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Saving Systems and Government Incentives Must Be Designed With Women in Mind; Survey Finds

Men underestimate the impact of the social and economic pressures felt by women, factors that contribute toward them retiring years before their male counterparts; analysis from the online pension provider PensionBee has revealed.

PensionBee surveyed ~1,000 UK savers to understand their views on how we can create a more inclusive pension system.

The research reveals the barriers that exist at almost every stage of a woman’s life that limit her ability to save for retirement. This, the findings put forward, results in an average gender pension gap of 38 per cent; being as high as almost 60 per cent in some parts of the UK.

According to the research, men tend to underestimate the impact these challenges have on a woman’s ability to make retirement decisions.

Sixty-six per cent of women believe that their higher share of care responsibilities contributed to their early retirement, whilst only 55 per of men shared the same view.

Nineteen per cent of male respondents disagree with this sentiment entirely, whilst being opposed by just seven per cent of female respondents.

Difficult workplace environments and cultures were also discussed as a contributing factor for women’s early retirement, yet 18 per cent of men fail to see the impact, compared to 10 per cent of women.
Another topic the survey explored is whether or not older women experience difficulties finding suitable work.

Twenty-nine per cent of female respondents stood in strong agreement of this statement, in contrast to just 15 per cent of male respondents. Women aged 50 and over are more likely to strongly agree with this view, at 36 per cent, compared to only 11 per cent of male respondents in this age group.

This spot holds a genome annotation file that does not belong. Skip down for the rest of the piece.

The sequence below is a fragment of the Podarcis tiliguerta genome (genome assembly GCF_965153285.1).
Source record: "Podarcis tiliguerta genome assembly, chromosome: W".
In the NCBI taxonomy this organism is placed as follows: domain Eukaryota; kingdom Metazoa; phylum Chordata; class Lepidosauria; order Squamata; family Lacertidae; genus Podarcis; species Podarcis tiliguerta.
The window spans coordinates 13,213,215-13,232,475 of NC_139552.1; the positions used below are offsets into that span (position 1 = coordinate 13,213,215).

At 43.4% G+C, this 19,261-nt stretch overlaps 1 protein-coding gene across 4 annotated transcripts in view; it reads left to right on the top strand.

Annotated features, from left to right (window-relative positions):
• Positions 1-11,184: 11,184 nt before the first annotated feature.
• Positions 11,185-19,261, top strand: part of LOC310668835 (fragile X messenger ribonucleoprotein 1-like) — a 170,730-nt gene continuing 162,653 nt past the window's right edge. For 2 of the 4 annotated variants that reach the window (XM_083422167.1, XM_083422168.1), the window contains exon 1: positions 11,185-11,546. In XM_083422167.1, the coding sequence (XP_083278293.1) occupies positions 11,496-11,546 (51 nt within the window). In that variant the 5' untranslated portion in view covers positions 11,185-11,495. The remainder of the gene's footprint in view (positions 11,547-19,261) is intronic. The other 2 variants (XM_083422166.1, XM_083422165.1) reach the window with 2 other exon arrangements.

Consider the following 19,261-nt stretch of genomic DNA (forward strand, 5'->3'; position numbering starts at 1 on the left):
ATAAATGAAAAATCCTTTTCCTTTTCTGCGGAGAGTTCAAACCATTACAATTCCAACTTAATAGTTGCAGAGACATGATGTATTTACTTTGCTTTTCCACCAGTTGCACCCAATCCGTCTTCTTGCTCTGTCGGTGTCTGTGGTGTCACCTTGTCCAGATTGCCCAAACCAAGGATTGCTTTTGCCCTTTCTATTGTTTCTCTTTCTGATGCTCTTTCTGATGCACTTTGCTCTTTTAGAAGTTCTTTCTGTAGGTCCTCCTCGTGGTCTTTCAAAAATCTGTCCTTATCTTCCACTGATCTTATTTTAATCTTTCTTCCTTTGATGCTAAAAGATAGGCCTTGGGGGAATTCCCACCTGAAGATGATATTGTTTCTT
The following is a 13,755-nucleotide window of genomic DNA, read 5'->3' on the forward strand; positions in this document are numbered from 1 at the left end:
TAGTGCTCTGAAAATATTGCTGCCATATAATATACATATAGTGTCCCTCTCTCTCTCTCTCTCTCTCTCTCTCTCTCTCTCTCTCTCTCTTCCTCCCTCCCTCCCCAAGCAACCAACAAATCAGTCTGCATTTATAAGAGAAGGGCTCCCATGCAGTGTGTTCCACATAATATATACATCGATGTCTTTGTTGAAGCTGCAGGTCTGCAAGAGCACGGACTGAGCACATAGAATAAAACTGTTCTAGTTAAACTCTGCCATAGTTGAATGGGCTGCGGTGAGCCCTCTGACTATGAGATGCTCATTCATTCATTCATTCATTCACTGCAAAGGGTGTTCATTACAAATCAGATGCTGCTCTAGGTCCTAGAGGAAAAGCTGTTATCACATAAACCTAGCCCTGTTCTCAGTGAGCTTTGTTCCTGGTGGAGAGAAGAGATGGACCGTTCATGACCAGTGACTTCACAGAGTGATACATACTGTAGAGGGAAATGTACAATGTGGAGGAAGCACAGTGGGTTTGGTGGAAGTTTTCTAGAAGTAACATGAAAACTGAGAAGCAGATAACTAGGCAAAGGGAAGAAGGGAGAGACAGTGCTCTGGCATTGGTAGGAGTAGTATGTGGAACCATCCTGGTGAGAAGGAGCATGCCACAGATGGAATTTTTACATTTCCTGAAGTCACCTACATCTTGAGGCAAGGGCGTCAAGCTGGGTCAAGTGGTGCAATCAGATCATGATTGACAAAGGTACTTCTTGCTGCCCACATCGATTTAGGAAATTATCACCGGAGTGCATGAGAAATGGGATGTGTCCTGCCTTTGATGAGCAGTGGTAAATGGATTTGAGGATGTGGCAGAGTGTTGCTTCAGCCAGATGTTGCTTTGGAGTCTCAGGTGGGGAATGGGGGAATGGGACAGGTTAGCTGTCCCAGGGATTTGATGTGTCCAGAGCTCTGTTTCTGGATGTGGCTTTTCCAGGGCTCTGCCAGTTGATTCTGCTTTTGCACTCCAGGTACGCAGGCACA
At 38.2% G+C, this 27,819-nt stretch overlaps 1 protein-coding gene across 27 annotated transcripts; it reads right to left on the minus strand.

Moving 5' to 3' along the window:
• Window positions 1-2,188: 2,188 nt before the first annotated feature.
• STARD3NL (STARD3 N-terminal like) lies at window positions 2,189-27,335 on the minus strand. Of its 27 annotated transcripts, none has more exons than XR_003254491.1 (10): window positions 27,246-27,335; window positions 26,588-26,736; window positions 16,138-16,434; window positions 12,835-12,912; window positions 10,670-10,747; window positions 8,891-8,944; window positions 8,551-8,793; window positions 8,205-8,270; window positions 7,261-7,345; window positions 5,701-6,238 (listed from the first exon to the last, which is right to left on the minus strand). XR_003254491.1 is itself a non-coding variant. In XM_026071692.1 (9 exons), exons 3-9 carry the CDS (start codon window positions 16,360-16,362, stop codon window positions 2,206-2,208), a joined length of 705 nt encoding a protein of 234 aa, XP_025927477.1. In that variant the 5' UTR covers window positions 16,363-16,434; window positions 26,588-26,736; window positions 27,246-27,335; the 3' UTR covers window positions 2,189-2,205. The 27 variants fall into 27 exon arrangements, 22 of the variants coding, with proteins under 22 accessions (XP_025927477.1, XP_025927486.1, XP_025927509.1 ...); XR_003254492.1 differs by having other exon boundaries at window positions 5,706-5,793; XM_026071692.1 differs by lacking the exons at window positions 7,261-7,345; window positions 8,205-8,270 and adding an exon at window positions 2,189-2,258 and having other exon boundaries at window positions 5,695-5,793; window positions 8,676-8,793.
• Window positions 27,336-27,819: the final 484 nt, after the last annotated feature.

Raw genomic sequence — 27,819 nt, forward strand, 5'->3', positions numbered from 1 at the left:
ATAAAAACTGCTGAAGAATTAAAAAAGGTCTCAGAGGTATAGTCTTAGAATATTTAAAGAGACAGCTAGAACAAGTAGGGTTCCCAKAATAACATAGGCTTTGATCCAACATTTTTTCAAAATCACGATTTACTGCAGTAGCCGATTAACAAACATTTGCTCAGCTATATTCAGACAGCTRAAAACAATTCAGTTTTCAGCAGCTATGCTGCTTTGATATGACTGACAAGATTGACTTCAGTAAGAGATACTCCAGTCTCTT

Going Forward

The findings highlight the importance of men recognising these issues to ensure that, going forward, saving systems and government incentives are designed with the experiences of women in mind.

Businesses and lawmakers need to invest in building sex-disaggregated data sets, while diverse representation is required across the teams that are responsible for implementing solutions.

Female workers, in particular, must be part of the conversation in order to reject the pervasive stereotypes and culture of blame that surrounds women, however, progress is slow.

Of the 650 MPs in the House of Commons today, just 34 per cent are women. In the UK’s FTSE 100 there are only eight female CEOs and of the UK’s biggest pension providers just 30 per cent have women in the top job.

Jonathan Lister Parsons, Chief Technology Officer of PensionBee
Jonathan Lister Parsons

Jonathan Lister Parsons, Chief Technology Officer of PensionBee, commented: “Our survey shines a light on the multifaceted and systemic challenges faced by women, as well as the huge disconnect between how men and women perceive these barriers.

“Women have many allies, however, real progress cannot be made if the challenges faced by this gender are routinely underrated and minimised by men who typically hold the positions of power needed to effect lasting change – from business leaders to policymakers.

“If we are to improve savings rates among women and eradicate the gender pension gap once and for all, it’s essential that all statistics are disaggregated by sex so the impact on women is fully visible. As men, we so often assume that what is experienced by our sex is universal, and that needs to end today.”

Author

  • Tyler is a fintech journalist with specific interests in online banking and emerging AI technologies. He began his career writing with a plethora of national and international publications.

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